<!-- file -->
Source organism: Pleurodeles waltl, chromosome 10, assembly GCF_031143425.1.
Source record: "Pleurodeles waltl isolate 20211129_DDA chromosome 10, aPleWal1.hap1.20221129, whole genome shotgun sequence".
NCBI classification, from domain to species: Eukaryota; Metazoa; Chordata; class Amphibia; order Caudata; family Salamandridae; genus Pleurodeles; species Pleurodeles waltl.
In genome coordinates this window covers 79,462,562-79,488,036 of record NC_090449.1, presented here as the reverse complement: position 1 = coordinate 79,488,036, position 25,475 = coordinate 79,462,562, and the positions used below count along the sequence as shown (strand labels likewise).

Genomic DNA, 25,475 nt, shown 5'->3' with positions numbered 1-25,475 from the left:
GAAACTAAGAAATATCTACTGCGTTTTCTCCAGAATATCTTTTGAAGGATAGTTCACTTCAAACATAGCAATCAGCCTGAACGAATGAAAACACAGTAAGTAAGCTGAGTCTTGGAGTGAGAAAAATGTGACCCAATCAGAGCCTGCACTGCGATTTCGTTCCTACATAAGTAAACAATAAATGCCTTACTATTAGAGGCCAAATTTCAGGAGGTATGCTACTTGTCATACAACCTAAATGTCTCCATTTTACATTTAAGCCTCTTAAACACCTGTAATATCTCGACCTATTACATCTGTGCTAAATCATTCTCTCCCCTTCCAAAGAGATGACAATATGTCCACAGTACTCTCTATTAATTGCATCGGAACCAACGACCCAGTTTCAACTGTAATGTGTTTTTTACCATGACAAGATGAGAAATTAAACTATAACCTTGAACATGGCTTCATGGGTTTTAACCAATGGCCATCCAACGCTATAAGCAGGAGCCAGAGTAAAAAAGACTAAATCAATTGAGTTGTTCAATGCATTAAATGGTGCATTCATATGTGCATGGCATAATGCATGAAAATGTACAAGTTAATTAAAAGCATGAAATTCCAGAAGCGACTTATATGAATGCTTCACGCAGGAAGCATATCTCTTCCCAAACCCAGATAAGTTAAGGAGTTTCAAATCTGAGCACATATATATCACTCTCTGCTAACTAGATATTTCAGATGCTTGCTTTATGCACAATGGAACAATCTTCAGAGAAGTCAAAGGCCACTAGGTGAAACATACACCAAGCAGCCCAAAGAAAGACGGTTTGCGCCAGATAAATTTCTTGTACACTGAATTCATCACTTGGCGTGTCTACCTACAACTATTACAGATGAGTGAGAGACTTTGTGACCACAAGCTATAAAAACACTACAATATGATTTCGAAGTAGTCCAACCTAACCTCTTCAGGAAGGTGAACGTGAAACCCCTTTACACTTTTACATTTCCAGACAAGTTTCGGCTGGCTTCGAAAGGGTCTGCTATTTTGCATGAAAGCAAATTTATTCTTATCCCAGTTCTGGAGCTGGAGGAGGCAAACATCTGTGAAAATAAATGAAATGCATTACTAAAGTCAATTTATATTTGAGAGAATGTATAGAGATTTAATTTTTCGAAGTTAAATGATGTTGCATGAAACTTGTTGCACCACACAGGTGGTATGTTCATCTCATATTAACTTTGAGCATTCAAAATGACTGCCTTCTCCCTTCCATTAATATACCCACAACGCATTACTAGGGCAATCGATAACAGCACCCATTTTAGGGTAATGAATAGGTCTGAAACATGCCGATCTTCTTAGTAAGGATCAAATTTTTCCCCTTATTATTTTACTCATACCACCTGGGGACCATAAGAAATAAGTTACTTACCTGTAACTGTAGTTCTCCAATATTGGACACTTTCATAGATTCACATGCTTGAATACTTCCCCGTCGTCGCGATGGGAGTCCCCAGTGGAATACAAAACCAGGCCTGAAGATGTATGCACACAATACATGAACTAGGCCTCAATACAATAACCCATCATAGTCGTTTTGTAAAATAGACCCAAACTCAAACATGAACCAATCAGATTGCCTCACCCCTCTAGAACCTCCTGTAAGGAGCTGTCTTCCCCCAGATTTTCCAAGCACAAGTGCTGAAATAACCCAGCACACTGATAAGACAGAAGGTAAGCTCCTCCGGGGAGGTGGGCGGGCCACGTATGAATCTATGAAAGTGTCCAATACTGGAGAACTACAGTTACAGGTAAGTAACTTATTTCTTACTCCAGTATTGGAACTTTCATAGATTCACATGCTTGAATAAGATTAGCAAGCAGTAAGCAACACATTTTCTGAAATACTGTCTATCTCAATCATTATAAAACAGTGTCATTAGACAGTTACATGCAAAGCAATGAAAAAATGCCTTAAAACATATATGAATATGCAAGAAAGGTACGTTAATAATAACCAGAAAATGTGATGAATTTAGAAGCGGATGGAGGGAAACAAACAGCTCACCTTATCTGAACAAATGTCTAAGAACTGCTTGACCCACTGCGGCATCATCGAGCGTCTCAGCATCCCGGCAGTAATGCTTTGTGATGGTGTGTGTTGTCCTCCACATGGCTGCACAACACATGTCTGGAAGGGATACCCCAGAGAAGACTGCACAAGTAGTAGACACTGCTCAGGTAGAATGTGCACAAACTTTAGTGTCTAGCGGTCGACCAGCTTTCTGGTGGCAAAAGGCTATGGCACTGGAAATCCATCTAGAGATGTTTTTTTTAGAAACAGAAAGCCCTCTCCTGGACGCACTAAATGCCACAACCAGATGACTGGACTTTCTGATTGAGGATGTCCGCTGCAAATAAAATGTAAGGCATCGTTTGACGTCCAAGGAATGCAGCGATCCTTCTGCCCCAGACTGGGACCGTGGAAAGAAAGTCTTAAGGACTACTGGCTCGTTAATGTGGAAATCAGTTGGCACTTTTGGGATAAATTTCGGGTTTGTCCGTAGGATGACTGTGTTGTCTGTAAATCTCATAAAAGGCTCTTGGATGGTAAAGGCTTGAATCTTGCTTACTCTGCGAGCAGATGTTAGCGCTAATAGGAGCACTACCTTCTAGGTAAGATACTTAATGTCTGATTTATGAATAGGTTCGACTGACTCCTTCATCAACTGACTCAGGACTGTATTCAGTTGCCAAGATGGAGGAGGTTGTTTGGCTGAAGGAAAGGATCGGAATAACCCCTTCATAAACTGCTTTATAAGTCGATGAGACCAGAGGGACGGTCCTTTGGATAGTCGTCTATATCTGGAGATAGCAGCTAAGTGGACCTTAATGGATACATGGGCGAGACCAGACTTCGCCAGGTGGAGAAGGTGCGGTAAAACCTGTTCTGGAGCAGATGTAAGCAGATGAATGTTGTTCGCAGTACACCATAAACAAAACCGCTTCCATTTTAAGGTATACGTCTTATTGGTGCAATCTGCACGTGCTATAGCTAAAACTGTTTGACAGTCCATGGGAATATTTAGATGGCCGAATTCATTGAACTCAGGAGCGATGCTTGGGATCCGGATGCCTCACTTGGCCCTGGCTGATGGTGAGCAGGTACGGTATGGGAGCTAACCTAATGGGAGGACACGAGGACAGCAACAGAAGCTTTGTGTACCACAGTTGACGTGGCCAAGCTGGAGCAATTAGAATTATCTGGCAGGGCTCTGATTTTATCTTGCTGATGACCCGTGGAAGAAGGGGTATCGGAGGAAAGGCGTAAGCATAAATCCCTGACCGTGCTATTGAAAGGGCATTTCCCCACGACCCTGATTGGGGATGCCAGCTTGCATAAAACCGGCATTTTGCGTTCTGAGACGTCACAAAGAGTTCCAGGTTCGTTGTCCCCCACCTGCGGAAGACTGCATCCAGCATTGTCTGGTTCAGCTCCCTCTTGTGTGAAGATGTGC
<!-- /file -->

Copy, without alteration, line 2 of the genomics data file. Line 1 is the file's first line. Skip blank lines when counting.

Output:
Source record: "Pleurodeles waltl isolate 20211129_DDA chromosome 10, aPleWal1.hap1.20221129, whole genome shotgun sequence".